SSA Dissertation and Article Prizes 2016

The Prize Committee of the Syrian Studies Association is pleased to announce the prizes of the most outstanding dissertation and article. The committee considered dissertations completed between 1 July 2014 and 30 Jun 2016 and articles or book chapters published between 1 July 2015 and 30 June 2016. The committee was made up of Charles Wilkins (chair), Laura Ruiz de Elvira Carrascal, Hasan Kayali, Stephennie Mulder, Lorenzo Trombetta, and Tina Zintl.

Dissertation Prize

Stacy Fahrenthold, "Making Nations, in the Mahjar: Syrian and Lebanese Long-Distance Nationalisms in New York City, Sao Paulo, and Buenos Aires, 1913-1929," Ph.D. Dissertation, Northeastern University, 2014. In this ground-breaking dissertation, Professor Fahrenthold re-examines the role of emigré politics in the establishment of modern nation-states in the Levant. She charts the rise of transnational political institutions among Arabic-speaking Ottoman emigrants living in North and South America during and after World War One. Using a vast array of primary sources produced by these emigrants, including memoirs, letters, and periodicals, Professor Fahrenthold persuasively shows that emigrant populations played a fundamental role in the emergence of competing Arab, Syrian, and Lebanese nationalist movements in the Middle East. The first to envision a post-Ottoman future for the Levant, these emigrant activists formed associations, pursued partnerships with the Great Powers, and exerted effective pressure on the Great Powers as they negotiated the postwar settlement. The implications of this study extend beyond Syrian history as it compels a reassessment of the relative importance of emigrant activism in the making of modern nationalist movements.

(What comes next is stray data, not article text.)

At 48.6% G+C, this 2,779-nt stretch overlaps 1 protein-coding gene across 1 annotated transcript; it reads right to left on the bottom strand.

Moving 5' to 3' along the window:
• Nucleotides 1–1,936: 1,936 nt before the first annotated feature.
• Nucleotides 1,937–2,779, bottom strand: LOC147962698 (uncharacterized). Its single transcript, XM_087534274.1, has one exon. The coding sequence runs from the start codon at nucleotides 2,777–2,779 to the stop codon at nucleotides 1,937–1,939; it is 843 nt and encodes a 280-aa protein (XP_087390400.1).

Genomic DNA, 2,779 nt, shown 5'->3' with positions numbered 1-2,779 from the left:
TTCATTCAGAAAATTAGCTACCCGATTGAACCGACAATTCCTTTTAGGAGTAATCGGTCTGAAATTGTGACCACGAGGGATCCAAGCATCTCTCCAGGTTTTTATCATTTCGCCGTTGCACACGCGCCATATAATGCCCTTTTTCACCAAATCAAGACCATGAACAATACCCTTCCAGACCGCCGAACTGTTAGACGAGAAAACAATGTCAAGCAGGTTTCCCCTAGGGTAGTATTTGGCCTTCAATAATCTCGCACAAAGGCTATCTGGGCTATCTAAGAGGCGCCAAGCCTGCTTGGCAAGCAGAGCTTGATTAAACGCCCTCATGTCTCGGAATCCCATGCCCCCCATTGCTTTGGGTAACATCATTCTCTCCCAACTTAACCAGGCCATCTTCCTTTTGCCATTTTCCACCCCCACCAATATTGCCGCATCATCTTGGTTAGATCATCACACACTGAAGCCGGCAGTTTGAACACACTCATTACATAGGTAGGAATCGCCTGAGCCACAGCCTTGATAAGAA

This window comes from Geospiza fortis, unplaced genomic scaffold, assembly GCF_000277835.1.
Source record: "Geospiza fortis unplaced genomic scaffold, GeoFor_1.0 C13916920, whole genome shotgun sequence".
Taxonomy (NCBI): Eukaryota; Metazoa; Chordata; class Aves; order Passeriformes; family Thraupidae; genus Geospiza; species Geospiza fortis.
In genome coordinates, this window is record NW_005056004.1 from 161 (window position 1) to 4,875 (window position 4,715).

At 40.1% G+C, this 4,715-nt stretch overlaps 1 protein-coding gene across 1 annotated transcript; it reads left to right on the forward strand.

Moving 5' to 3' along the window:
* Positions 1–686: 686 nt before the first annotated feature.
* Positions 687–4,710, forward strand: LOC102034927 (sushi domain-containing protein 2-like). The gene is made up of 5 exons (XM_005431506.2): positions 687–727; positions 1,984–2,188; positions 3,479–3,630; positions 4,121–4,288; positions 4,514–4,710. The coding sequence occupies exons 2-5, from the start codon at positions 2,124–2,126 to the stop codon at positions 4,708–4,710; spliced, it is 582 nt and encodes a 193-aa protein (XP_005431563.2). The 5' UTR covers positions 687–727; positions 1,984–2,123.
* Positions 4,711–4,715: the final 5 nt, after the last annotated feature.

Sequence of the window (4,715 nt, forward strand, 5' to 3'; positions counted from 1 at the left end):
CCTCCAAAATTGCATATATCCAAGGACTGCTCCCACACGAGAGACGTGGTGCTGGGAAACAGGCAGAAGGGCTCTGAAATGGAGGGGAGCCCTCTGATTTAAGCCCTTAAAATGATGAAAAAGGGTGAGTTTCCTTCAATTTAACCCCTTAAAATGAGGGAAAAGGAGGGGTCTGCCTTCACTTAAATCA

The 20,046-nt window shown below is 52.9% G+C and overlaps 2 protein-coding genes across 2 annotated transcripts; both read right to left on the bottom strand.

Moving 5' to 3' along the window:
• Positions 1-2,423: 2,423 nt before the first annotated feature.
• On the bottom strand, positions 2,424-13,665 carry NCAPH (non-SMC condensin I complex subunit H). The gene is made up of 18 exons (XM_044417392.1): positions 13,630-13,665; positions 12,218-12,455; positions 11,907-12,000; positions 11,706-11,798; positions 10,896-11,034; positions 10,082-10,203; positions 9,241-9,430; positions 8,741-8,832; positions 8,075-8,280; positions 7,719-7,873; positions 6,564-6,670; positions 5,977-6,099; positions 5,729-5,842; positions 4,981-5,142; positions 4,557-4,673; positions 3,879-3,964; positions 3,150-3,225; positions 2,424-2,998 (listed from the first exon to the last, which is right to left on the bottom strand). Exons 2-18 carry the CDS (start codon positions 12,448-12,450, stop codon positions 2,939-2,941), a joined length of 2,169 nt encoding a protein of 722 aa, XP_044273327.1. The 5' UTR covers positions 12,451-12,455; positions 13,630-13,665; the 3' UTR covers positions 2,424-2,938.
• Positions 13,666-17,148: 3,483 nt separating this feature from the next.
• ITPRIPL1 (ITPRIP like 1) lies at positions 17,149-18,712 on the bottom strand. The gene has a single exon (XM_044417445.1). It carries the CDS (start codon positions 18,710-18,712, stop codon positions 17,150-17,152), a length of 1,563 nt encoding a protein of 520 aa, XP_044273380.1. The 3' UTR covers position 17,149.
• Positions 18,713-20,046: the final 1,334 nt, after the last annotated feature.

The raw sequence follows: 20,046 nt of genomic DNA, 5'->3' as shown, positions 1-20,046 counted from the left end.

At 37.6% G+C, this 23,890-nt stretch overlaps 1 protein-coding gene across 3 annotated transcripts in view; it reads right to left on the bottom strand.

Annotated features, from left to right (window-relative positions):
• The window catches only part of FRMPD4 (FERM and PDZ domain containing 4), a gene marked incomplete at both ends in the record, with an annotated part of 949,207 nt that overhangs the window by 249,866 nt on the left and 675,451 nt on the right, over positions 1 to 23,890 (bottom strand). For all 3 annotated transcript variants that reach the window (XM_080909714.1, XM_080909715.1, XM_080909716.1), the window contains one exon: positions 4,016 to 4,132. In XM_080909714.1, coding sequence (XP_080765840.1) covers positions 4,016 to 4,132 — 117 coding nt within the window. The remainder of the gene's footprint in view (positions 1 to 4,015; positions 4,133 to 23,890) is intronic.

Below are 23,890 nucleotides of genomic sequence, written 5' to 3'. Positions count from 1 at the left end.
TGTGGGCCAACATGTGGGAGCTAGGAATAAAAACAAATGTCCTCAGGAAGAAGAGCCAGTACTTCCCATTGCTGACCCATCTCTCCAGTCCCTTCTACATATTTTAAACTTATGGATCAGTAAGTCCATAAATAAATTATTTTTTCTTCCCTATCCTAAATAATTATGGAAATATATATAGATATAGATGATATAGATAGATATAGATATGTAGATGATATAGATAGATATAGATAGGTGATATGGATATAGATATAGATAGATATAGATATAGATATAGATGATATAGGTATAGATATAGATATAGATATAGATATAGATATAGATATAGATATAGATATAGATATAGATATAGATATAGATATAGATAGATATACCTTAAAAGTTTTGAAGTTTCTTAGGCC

Article Prize

Wendy Pearlman, "Narratives of Fear in Syria," Perspectives on Politics 14, 1 (March 2016), pp. 21-37. In this highly original and well-researched article, Professor Pearlman conceptualizes fear in order to narrate and understand the evolving behavior of Syrian citizens, first under government repression, then in conditions of civil disobedience, rebellion, civil war, and forced migration. Based on in-depth interviews with 200 Syrian Refugees in Jordan and Turkey, the article proposes a typology of political fear, showing how fear of government repression was normative and constitutive of one's national identity. In acts of opposition and resistance, however, this ethos of fear is disrupted with new forms of fear, having different objects and modes of action. Personal narratives, Professor Pearlman writes, not only reveal the various individual motives behind political disobedience, they interact and join to form collective narratives that, for Syrian citizens, make meaning of the past and the present. The article is enhanced by its concise state of the art discussion of studies on Syrian politics, highly informative appendices describing methodology, and accessible style. This article will have significance in the disciplines of political science and history as it offers rich and nuanced insight into how individuals respond to authoritarian government in conditions of both stability and instability

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